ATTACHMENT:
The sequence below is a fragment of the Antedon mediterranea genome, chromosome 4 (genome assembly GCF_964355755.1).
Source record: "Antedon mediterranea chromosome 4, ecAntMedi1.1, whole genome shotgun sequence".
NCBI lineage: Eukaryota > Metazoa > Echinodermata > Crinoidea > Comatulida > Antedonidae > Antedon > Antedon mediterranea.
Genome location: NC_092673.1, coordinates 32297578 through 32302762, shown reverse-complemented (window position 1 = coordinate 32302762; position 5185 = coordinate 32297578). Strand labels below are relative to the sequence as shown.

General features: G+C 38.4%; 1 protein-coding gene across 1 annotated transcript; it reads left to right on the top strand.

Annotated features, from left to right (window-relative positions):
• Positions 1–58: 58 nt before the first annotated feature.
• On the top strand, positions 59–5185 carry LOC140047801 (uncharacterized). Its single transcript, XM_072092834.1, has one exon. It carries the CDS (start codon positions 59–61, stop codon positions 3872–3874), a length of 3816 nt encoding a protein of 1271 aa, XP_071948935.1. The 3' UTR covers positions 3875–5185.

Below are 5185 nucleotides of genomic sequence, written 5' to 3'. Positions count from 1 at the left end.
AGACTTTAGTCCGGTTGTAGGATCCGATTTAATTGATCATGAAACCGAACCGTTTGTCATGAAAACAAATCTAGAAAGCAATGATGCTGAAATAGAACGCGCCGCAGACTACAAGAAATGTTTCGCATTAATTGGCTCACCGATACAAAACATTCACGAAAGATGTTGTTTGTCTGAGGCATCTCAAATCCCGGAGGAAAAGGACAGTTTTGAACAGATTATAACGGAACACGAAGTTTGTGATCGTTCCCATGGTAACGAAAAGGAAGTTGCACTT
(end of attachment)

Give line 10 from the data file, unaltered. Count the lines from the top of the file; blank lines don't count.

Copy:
AGACTTTAGTCCGGTTGTAGGATCCGATTTAATTGATCATGAAACCGAACCGTTTGTCATGAAAACAAATCTAGAAAGCAATGATGCTGAAATAGAACGCGCCGCAGACTACAAGAAATGTTTCGCATTAATTGGCTCACCGATACAAAACATTCACGAAAGATGTTGTTTGTCTGAGGCATCTCAAATCCCGGAGGAAAAGGACAGTTTTGAACAGATTATAACGGAACACGAAGTTTGTGATCGTTCCCATGGTAACGAAAAGGAAGTTGCACTT